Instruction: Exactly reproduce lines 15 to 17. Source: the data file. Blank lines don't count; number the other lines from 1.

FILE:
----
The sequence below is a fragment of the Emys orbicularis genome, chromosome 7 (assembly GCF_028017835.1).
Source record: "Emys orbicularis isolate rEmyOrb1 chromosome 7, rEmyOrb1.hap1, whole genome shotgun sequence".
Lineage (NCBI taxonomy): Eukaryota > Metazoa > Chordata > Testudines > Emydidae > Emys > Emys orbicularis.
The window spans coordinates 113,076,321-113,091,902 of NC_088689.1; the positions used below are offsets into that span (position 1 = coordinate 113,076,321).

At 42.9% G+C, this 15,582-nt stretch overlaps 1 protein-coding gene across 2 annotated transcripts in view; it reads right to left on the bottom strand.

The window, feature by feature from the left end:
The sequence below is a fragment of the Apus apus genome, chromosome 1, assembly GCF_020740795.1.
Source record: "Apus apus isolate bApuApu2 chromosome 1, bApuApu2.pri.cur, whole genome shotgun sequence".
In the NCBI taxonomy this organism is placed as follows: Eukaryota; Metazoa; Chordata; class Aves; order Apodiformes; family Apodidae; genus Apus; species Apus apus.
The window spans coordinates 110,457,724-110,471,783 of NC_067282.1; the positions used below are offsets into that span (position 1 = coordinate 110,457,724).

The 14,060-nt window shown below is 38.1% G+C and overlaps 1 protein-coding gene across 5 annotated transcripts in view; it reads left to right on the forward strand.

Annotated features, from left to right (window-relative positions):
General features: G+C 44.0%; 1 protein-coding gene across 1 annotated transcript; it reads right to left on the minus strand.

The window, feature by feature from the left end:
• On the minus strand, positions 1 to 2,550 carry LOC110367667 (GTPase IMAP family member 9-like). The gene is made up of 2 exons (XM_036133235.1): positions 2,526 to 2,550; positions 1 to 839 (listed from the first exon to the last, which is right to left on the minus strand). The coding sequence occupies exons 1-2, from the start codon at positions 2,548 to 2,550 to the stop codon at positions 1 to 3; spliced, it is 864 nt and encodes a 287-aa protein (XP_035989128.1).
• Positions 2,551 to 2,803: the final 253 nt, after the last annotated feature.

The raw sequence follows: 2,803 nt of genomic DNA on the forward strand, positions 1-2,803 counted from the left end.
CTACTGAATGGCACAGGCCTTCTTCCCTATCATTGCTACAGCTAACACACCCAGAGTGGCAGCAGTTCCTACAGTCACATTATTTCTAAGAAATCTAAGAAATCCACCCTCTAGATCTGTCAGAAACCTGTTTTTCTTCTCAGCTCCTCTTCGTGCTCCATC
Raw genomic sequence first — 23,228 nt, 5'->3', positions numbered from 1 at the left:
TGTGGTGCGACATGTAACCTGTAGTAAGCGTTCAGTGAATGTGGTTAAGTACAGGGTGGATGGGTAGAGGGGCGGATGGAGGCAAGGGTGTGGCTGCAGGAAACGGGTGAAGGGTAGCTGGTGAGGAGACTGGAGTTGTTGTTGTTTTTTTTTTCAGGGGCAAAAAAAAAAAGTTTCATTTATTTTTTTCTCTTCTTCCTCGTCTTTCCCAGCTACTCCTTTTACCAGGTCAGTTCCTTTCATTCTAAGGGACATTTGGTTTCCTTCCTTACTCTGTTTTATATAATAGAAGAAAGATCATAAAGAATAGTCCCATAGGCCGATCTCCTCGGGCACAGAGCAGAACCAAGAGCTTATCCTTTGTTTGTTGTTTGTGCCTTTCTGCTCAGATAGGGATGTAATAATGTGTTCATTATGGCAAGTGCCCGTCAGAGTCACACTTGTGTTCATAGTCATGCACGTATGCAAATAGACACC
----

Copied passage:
• On the minus strand, positions 1 to 2,550 carry LOC110367667 (GTPase IMAP family member 9-like). The gene is made up of 2 exons (XM_036133235.1): positions 2,526 to 2,550; positions 1 to 839 (listed from the first exon to the last, which is right to left on the minus strand). The coding sequence occupies exons 1-2, from the start codon at positions 2,548 to 2,550 to the stop codon at positions 1 to 3; spliced, it is 864 nt and encodes a 287-aa protein (XP_035989128.1).
• Positions 2,551 to 2,803: the final 253 nt, after the last annotated feature.

The raw sequence follows: 2,803 nt of genomic DNA on the forward strand, positions 1-2,803 counted from the left end.